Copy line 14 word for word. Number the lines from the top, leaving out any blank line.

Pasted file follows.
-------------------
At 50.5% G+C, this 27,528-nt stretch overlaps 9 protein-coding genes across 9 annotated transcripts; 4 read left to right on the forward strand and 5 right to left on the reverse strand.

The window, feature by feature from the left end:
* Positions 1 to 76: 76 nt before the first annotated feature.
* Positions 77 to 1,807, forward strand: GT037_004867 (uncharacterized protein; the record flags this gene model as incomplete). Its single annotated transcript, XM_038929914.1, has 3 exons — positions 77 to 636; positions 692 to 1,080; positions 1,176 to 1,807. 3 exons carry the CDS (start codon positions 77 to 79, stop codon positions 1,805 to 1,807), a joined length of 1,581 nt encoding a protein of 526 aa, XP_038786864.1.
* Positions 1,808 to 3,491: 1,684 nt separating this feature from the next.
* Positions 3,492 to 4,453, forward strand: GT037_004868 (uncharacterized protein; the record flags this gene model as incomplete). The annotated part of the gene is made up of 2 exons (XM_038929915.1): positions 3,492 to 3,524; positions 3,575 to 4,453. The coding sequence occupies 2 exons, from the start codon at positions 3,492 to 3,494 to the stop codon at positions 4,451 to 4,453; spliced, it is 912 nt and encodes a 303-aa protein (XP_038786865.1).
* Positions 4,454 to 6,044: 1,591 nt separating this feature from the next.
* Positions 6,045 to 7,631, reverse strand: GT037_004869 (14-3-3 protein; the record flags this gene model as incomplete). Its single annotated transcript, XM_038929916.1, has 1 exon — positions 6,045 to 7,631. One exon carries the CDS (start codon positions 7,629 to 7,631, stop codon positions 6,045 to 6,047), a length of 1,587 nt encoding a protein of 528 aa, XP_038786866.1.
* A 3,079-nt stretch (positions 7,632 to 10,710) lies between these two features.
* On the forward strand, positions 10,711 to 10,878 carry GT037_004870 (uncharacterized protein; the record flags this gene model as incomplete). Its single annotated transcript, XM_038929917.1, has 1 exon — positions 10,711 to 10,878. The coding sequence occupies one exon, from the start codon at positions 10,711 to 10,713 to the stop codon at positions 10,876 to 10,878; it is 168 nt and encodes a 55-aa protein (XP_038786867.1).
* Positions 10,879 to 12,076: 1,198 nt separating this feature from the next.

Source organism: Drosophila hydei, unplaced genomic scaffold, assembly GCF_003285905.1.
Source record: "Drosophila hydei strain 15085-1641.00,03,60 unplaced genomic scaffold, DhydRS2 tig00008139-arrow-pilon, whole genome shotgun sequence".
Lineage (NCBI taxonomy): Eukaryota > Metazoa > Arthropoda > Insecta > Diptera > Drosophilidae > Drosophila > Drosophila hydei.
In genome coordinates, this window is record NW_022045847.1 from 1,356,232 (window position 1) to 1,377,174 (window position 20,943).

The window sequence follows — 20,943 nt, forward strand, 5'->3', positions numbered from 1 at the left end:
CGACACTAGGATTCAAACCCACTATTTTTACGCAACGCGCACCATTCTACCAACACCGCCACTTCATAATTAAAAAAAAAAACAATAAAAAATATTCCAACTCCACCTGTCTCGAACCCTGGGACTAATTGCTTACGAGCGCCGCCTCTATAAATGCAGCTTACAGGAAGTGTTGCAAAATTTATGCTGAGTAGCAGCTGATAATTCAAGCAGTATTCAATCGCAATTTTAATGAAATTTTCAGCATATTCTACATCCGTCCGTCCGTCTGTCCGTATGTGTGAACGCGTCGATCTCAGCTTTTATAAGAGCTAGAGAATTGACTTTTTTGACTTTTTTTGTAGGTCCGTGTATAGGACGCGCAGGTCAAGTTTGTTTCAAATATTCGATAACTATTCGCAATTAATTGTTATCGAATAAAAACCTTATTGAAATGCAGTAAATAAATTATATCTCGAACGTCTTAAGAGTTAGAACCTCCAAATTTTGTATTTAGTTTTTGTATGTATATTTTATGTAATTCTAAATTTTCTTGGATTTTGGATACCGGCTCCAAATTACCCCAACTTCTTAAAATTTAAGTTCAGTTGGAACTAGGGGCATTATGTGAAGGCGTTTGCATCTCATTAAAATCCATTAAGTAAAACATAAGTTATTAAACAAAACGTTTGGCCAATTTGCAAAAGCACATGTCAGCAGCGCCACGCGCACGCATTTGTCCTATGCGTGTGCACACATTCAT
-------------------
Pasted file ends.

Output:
Lineage (NCBI taxonomy): Eukaryota > Metazoa > Arthropoda > Insecta > Diptera > Drosophilidae > Drosophila > Drosophila hydei.